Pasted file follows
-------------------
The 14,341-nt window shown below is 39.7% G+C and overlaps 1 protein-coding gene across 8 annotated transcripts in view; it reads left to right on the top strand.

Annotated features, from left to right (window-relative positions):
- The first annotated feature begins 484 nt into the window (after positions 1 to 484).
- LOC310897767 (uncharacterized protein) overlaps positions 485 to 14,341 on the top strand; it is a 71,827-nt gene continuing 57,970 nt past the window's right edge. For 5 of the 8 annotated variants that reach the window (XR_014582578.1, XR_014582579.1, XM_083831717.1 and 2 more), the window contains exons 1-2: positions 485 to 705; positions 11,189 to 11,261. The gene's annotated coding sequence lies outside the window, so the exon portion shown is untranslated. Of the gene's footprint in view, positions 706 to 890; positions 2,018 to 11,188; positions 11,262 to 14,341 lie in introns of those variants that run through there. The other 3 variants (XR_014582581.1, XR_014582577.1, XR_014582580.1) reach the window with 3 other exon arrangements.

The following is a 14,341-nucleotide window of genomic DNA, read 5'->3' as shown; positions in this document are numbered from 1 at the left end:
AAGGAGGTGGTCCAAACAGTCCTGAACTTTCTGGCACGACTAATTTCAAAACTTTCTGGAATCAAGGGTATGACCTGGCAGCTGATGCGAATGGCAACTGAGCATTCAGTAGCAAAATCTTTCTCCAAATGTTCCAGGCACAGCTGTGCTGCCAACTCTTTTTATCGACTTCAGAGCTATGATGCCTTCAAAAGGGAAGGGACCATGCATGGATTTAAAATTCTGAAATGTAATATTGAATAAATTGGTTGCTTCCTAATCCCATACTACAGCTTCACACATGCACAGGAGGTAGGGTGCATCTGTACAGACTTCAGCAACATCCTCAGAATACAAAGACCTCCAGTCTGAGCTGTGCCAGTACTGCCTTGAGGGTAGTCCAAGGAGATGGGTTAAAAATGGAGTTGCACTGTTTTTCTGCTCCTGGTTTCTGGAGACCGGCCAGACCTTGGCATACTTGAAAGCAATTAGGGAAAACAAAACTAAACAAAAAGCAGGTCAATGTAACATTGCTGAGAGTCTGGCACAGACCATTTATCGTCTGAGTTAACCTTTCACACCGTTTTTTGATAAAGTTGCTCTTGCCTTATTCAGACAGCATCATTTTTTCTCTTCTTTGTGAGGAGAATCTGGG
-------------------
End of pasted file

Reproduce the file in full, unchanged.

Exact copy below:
The 14,341-nt window shown below is 39.7% G+C and overlaps 1 protein-coding gene across 8 annotated transcripts in view; it reads left to right on the top strand.

Annotated features, from left to right (window-relative positions):
- The first annotated feature begins 484 nt into the window (after positions 1 to 484).
- LOC310897767 (uncharacterized protein) overlaps positions 485 to 14,341 on the top strand; it is a 71,827-nt gene continuing 57,970 nt past the window's right edge. For 5 of the 8 annotated variants that reach the window (XR_014582578.1, XR_014582579.1, XM_083831717.1 and 2 more), the window contains exons 1-2: positions 485 to 705; positions 11,189 to 11,261. The gene's annotated coding sequence lies outside the window, so the exon portion shown is untranslated. Of the gene's footprint in view, positions 706 to 890; positions 2,018 to 11,188; positions 11,262 to 14,341 lie in introns of those variants that run through there. The other 3 variants (XR_014582581.1, XR_014582577.1, XR_014582580.1) reach the window with 3 other exon arrangements.

The following is a 14,341-nucleotide window of genomic DNA, read 5'->3' as shown; positions in this document are numbered from 1 at the left end:
AAGGAGGTGGTCCAAACAGTCCTGAACTTTCTGGCACGACTAATTTCAAAACTTTCTGGAATCAAGGGTATGACCTGGCAGCTGATGCGAATGGCAACTGAGCATTCAGTAGCAAAATCTTTCTCCAAATGTTCCAGGCACAGCTGTGCTGCCAACTCTTTTTATCGACTTCAGAGCTATGATGCCTTCAAAAGGGAAGGGACCATGCATGGATTTAAAATTCTGAAATGTAATATTGAATAAATTGGTTGCTTCCTAATCCCATACTACAGCTTCACACATGCACAGGAGGTAGGGTGCATCTGTACAGACTTCAGCAACATCCTCAGAATACAAAGACCTCCAGTCTGAGCTGTGCCAGTACTGCCTTGAGGGTAGTCCAAGGAGATGGGTTAAAAATGGAGTTGCACTGTTTTTCTGCTCCTGGTTTCTGGAGACCGGCCAGACCTTGGCATACTTGAAAGCAATTAGGGAAAACAAAACTAAACAAAAAGCAGGTCAATGTAACATTGCTGAGAGTCTGGCACAGACCATTTATCGTCTGAGTTAACCTTTCACACCGTTTTTTGATAAAGTTGCTCTTGCCTTATTCAGACAGCATCATTTTTTCTCTTCTTTGTGAGGAGAATCTGGG